To the Editor:
I must respond to Katherine Scott’s holier-than-thou outrage over a previous letter, which, though somewhat over the top, and certainly tongue-in-cheek, made the salient point that it is a duty to the community (in fact, to the country) for everyone to get their vaccinations to stop COVID, as soon as possible.
While there are many immune-compromised people who have valid reasons to not get vaccinated, to assert that there are “religious reasons” as well strikes me as ludicrous. Is not the injunction to “Do unto others …” one of the core tenets of all religions? Getting your shots protects not only yourself, but also prevents the illness from spreading to one’s family and neighbors.
People have gotten injections to protect themselves against polio, smallpox, etc., etc., for many decades. The safety of the Pfizer and Moderna vaccinations have been proven by the millions of us who have accepted the validity of the science behind their development and have not suffered as a result. Though a small minority of the new COVID cases have affected people who’ve been vaccinated, the vast majority of serious cases are those of unvaccinated individuals, and the spread of the pandemic has been overwhelmingly within the regions of the country where vaccinations have lagged.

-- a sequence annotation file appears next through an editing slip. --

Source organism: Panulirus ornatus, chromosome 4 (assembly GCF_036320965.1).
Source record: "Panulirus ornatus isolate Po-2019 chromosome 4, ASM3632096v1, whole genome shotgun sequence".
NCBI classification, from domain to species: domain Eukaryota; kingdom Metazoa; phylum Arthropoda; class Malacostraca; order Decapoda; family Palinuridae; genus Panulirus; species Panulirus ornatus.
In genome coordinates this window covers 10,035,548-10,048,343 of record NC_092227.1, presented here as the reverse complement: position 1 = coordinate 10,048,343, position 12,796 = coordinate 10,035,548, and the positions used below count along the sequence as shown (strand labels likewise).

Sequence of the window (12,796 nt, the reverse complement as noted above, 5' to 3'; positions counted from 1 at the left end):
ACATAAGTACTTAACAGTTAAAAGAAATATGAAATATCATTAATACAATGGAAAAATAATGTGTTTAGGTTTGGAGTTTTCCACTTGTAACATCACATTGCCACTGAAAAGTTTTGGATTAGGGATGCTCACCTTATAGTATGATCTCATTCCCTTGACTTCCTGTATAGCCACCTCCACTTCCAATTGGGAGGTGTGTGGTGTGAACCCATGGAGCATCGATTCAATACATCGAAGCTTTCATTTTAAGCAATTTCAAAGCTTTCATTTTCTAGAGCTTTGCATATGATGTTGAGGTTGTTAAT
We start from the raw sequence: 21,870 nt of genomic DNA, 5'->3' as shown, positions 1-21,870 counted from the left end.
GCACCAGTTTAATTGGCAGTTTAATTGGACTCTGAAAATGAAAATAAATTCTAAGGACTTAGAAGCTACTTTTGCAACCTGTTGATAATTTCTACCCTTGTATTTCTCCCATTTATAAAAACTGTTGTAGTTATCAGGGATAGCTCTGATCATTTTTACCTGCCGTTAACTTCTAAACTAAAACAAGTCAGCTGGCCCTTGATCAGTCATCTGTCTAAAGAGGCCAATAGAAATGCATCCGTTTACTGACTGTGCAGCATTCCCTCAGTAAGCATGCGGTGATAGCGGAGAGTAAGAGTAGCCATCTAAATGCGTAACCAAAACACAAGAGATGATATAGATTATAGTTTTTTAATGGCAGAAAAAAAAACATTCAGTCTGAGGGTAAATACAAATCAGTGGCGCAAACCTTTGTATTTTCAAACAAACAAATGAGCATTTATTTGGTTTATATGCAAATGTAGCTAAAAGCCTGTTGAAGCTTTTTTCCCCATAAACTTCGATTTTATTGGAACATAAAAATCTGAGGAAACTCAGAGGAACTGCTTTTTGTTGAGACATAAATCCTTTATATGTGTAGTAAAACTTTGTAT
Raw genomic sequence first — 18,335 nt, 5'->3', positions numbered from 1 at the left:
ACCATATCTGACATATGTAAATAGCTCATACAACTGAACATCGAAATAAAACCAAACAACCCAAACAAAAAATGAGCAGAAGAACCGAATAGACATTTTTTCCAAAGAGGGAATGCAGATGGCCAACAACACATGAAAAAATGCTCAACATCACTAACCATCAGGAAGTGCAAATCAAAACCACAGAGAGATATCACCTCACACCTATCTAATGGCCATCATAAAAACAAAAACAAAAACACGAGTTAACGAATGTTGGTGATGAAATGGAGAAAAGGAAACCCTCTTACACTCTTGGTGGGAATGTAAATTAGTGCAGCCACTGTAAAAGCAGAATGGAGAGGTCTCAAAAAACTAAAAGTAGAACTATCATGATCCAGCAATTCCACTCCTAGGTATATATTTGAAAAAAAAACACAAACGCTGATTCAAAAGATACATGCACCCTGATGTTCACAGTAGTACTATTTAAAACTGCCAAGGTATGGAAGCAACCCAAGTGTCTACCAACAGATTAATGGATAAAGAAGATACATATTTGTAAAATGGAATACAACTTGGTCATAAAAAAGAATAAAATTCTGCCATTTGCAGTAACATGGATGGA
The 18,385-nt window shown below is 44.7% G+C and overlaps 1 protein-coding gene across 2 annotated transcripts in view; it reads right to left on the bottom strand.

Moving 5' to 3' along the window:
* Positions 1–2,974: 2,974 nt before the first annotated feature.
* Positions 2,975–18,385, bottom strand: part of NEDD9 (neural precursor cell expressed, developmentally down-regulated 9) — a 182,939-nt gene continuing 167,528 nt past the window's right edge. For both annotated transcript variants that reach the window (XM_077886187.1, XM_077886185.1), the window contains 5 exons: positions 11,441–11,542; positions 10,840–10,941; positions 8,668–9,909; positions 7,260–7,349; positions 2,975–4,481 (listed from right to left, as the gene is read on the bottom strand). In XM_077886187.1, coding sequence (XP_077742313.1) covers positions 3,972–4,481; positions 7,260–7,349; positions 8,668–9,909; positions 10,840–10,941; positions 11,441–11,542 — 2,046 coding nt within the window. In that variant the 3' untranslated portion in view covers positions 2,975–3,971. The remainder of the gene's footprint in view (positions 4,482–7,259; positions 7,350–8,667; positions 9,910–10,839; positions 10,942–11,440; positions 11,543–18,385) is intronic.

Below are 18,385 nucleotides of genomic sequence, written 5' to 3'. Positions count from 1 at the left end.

The only way we (meaning everyone in the world) will ever return to “normal” is if everyone gets their shots.